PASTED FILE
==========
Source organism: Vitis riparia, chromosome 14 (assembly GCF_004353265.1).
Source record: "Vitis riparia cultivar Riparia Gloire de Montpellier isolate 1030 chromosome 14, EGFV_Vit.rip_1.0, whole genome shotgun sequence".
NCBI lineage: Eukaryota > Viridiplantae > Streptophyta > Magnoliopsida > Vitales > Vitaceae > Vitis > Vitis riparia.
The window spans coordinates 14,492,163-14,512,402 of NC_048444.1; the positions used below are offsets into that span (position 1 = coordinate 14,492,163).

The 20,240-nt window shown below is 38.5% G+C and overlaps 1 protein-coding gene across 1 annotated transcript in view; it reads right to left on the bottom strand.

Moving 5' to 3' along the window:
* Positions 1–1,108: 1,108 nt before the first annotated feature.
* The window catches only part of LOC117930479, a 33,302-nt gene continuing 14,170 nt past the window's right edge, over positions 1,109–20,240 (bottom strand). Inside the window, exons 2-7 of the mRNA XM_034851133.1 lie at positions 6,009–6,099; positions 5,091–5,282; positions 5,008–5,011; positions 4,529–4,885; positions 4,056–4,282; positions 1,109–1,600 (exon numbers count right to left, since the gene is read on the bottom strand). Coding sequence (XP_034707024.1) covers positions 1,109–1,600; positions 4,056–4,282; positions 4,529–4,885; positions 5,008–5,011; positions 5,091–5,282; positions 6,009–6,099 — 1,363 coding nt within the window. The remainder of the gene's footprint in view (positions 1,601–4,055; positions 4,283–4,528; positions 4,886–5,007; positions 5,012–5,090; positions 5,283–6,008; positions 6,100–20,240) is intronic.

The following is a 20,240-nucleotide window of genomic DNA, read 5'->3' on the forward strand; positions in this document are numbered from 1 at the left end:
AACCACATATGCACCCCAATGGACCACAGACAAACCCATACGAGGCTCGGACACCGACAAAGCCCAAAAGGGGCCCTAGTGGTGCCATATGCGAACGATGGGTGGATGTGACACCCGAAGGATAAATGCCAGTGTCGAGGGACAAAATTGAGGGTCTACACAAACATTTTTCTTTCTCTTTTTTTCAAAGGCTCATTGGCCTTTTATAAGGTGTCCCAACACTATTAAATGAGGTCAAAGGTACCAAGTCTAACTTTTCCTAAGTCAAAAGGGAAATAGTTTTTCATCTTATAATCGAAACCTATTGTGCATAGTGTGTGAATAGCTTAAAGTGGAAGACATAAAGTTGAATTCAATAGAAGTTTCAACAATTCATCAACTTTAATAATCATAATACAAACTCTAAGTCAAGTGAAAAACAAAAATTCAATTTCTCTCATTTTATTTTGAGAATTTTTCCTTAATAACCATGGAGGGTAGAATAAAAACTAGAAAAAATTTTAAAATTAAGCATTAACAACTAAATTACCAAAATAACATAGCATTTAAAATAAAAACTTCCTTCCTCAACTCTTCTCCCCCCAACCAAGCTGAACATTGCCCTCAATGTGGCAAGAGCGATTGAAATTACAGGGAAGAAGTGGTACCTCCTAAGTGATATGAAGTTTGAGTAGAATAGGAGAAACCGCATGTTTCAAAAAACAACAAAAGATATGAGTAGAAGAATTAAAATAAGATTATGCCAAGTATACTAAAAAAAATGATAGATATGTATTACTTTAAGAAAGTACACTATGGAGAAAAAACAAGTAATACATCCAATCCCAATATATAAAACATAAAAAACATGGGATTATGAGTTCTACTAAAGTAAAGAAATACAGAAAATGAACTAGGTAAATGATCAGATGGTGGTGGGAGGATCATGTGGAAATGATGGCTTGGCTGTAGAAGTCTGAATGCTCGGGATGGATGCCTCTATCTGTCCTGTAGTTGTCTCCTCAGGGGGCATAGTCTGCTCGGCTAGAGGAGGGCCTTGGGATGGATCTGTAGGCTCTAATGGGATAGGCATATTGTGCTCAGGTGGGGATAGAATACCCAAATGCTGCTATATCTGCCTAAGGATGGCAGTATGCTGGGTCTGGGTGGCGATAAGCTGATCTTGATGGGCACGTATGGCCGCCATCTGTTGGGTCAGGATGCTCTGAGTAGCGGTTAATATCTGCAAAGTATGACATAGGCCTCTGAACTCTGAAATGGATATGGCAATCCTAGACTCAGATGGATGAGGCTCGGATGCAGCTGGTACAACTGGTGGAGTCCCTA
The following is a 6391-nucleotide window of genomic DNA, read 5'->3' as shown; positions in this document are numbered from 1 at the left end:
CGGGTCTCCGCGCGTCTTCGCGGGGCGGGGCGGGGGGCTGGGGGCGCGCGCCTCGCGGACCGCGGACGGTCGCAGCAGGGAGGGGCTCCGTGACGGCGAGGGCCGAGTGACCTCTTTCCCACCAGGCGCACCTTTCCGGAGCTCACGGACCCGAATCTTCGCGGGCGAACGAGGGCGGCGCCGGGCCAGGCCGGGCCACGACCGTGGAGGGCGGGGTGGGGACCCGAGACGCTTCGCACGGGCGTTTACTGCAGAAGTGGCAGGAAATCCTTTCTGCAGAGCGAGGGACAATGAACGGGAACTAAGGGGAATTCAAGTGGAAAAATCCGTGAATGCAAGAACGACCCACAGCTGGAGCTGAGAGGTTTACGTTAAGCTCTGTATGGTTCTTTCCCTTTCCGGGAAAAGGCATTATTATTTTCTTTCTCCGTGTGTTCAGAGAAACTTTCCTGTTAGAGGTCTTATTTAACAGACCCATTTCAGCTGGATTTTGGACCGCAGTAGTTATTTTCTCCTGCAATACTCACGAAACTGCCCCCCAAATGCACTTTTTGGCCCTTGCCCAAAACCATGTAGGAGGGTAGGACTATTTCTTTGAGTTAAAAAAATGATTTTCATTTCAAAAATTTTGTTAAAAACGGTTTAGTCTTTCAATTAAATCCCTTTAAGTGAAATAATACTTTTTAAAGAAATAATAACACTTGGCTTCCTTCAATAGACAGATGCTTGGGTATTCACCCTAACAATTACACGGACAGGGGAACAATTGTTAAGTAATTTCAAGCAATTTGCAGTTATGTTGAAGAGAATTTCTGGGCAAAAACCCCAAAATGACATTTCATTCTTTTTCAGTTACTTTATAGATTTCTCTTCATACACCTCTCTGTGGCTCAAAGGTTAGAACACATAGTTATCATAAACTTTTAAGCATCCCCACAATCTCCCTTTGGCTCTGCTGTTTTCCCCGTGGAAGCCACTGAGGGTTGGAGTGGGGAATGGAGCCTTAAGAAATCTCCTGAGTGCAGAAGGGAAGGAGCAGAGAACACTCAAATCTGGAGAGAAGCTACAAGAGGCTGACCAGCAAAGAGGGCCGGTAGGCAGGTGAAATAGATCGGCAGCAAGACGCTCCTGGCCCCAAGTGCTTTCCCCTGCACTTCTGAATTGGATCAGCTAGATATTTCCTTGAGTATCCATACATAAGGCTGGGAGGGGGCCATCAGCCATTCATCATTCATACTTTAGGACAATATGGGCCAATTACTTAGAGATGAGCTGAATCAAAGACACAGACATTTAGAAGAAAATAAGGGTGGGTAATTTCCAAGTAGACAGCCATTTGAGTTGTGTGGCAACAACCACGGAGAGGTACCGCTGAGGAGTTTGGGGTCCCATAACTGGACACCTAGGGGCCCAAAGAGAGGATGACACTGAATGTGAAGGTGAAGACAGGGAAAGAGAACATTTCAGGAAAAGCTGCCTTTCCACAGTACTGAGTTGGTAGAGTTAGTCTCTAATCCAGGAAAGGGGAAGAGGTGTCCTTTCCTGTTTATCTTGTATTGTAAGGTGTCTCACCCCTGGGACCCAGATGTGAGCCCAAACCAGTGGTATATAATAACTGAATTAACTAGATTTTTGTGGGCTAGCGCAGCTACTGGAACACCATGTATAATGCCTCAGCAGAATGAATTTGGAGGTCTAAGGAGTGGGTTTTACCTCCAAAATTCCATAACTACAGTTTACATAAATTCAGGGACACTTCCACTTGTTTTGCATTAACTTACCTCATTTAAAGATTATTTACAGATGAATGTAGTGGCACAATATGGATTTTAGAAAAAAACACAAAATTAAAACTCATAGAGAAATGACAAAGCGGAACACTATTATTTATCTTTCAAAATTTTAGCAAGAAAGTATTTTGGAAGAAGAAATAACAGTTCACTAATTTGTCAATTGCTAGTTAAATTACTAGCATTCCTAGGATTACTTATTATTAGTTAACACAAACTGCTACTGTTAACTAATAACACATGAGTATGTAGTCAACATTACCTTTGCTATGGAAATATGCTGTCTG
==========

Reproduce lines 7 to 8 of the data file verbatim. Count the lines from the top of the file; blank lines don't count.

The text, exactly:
* Positions 1–1,108: 1,108 nt before the first annotated feature.
* The window catches only part of LOC117930479, a 33,302-nt gene continuing 14,170 nt past the window's right edge, over positions 1,109–20,240 (bottom strand). Inside the window, exons 2-7 of the mRNA XM_034851133.1 lie at positions 6,009–6,099; positions 5,091–5,282; positions 5,008–5,011; positions 4,529–4,885; positions 4,056–4,282; positions 1,109–1,600 (exon numbers count right to left, since the gene is read on the bottom strand). Coding sequence (XP_034707024.1) covers positions 1,109–1,600; positions 4,056–4,282; positions 4,529–4,885; positions 5,008–5,011; positions 5,091–5,282; positions 6,009–6,099 — 1,363 coding nt within the window. The remainder of the gene's footprint in view (positions 1,601–4,055; positions 4,283–4,528; positions 4,886–5,007; positions 5,012–5,090; positions 5,283–6,008; positions 6,100–20,240) is intronic.